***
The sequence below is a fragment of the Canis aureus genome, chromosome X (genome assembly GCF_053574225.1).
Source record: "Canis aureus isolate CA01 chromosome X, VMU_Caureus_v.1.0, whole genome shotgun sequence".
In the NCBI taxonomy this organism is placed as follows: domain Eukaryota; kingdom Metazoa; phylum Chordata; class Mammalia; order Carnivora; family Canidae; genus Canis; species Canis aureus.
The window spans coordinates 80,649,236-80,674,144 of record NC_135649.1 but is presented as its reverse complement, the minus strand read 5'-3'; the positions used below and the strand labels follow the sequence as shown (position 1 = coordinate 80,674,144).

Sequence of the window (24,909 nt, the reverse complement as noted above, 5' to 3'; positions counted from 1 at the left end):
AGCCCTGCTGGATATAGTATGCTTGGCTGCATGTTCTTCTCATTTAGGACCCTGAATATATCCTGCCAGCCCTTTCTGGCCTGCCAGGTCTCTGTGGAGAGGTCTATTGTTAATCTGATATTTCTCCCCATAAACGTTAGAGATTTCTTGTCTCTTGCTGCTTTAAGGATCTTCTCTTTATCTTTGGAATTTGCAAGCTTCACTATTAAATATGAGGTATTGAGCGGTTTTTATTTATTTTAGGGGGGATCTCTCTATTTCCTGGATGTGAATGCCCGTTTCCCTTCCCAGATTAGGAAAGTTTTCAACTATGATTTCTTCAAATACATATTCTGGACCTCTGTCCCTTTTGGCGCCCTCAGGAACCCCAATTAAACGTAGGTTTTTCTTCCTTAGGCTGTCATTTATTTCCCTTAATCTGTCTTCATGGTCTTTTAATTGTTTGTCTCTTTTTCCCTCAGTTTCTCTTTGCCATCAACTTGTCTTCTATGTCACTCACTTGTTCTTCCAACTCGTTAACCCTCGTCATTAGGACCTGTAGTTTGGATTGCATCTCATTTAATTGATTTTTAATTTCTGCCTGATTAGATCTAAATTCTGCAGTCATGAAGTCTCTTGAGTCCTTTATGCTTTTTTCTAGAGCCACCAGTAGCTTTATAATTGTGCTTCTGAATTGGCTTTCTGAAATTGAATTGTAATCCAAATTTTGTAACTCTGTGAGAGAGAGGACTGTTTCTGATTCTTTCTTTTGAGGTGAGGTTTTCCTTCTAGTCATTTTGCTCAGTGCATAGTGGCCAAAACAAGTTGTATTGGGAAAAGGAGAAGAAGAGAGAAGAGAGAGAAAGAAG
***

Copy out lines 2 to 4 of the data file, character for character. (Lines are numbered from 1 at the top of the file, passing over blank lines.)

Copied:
Source record: "Canis aureus isolate CA01 chromosome X, VMU_Caureus_v.1.0, whole genome shotgun sequence".
In the NCBI taxonomy this organism is placed as follows: domain Eukaryota; kingdom Metazoa; phylum Chordata; class Mammalia; order Carnivora; family Canidae; genus Canis; species Canis aureus.
The window spans coordinates 80,649,236-80,674,144 of record NC_135649.1 but is presented as its reverse complement, the minus strand read 5'-3'; the positions used below and the strand labels follow the sequence as shown (position 1 = coordinate 80,674,144).